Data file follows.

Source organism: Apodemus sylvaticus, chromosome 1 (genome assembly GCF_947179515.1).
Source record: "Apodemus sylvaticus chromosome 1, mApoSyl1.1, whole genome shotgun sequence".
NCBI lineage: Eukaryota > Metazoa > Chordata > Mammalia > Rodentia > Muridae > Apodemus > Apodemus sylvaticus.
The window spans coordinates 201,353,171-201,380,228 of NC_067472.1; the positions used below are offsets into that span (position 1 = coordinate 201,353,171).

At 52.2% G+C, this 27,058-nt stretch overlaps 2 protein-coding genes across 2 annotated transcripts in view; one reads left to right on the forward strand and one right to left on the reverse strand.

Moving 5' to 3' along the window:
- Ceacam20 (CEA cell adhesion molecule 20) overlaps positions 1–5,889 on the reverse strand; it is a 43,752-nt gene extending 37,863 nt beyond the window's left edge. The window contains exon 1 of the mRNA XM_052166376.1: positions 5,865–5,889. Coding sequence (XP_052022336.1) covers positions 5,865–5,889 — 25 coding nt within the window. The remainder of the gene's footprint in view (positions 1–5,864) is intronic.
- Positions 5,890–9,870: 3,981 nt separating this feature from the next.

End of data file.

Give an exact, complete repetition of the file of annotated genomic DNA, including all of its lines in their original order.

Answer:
Source organism: Apodemus sylvaticus, chromosome 1 (genome assembly GCF_947179515.1).
Source record: "Apodemus sylvaticus chromosome 1, mApoSyl1.1, whole genome shotgun sequence".
NCBI lineage: Eukaryota > Metazoa > Chordata > Mammalia > Rodentia > Muridae > Apodemus > Apodemus sylvaticus.
The window spans coordinates 201,353,171-201,380,228 of NC_067472.1; the positions used below are offsets into that span (position 1 = coordinate 201,353,171).

At 52.2% G+C, this 27,058-nt stretch overlaps 2 protein-coding genes across 2 annotated transcripts in view; one reads left to right on the forward strand and one right to left on the reverse strand.

Moving 5' to 3' along the window:
- Ceacam20 (CEA cell adhesion molecule 20) overlaps positions 1–5,889 on the reverse strand; it is a 43,752-nt gene extending 37,863 nt beyond the window's left edge. The window contains exon 1 of the mRNA XM_052166376.1: positions 5,865–5,889. Coding sequence (XP_052022336.1) covers positions 5,865–5,889 — 25 coding nt within the window. The remainder of the gene's footprint in view (positions 1–5,864) is intronic.
- Positions 5,890–9,870: 3,981 nt separating this feature from the next.